Thursday, January 28, 2016

Yes, I am Side B. No, I do not advocate celibacy for all gay Christians.

Apparently, in spite of my recent and very public 2016 GCN Conference talk, there is still some misunderstanding about my Side B position. A recent article written by Stephen Parelli, who was present at the conference, called "Celibacy at Gay Christian Network: What's that all about?" characterizes me as advocating celibacy for all gay Christians.

I never advocated such a position in my keynote, and I never have advocated that position on this blog or in any past writings. The entire point of my GCN keynote was this: "Yes, I am Side B. But I believe Side A gay Christians should be accepted in the church in an 'agree to disagree' fashion according to the principles of Romans 14. Now, allow me to explain why I think the conservative church has been too blind in the past to see this truth, and how being obedient to Scripture can lead us out of this mess."

Over four years ago on this blog I wrote a piece called "Side B with Qualifications" that might be helpful to anyone wanting to understand further why I call myself Side B. Here is how I conclude my post (italics added):
This has caused me some problems. I have discovered that labeling myself Side B conveys the idea that I think Side A gay Christians aren't really saved, that all gay Christians should be celibate otherwise they're living in sin, and that my agenda should be to befriend Side A people for the purpose of converting them to Side B. And I have to wonder, what ever happened to respecting the consciences of others? I believe I can manage that as a Side B person. And nothing about what I believe concerning my imaginary choice as an imaginary gay person in an imaginary scenario blinds me from the reality of seeing true Christian faith in the many, many Side A gay Christians I meet all the time.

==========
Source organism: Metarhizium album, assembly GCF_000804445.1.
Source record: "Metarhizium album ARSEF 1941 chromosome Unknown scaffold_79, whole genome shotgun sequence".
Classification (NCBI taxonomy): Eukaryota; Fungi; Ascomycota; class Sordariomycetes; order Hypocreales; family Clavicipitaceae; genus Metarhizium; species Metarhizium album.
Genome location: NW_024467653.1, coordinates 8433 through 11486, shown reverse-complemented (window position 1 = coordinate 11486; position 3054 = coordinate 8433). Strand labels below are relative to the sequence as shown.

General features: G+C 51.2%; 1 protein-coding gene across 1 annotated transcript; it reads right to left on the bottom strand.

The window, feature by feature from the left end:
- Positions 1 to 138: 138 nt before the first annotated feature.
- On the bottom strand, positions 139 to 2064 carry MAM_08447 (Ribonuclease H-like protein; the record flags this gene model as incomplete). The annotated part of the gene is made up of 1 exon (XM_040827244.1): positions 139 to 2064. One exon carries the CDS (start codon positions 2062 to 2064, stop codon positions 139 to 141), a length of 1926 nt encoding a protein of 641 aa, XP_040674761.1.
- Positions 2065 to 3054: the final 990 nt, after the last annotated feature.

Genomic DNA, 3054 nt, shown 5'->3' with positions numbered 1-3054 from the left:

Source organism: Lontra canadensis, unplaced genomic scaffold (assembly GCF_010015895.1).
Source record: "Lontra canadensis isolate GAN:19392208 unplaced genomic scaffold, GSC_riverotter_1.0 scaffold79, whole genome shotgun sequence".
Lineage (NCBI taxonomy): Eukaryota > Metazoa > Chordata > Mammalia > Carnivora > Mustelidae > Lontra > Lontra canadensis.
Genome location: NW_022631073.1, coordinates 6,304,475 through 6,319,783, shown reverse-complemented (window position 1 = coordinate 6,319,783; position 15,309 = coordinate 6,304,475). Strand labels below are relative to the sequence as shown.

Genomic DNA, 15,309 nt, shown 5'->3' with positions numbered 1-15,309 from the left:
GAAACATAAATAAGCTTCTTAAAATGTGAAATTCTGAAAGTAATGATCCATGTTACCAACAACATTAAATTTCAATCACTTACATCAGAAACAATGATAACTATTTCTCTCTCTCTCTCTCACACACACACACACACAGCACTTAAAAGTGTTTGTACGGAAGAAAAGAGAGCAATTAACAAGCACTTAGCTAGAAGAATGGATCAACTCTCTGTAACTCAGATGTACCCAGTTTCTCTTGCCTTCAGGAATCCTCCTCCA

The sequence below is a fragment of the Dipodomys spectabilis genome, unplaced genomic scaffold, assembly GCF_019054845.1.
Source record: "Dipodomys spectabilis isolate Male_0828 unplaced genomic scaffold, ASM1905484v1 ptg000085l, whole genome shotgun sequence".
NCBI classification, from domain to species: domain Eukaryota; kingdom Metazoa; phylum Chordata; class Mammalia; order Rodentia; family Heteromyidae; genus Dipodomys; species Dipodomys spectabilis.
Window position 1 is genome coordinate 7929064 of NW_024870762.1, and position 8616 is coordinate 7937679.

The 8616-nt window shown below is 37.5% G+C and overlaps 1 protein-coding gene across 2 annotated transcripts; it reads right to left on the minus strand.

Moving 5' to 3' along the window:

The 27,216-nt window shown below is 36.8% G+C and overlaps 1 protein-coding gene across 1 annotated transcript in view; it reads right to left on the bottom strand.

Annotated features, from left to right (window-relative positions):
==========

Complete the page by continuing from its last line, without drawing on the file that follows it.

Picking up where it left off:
From what I've experienced I don't think the Side A/Side B divide is nearly as great as the divide between those who do and do not recognize that there are some cases where taking a "biblical" side is more about a personal choice than a cosmic mandate. I side with those who believe in strict moral convictions for themselves but much leniency and charity for others. I wish there were a label for that group.

Monday, January 11, 2016

"What's Next for the Conservative Evangelical Church?"

For those of you who made the request, I am here providing the manuscript of my 2016 GCN conference talk, "What's Next for the Conservative Evangelical Church?"

The talk was also live streamed but sometimes the video skips, which I understand can be annoying.

I loved meeting all of you at the conference. Even though I sometimes have trouble remembering names and faces, if you told me your story I almost always remember that. When people tell me about their personal experience I can visualize and sometimes feel the emotions of it, and that leaves a strong impression. So if you told me your story, remind me of it if you'd like to drop me an email, and that will help me continue our conversation.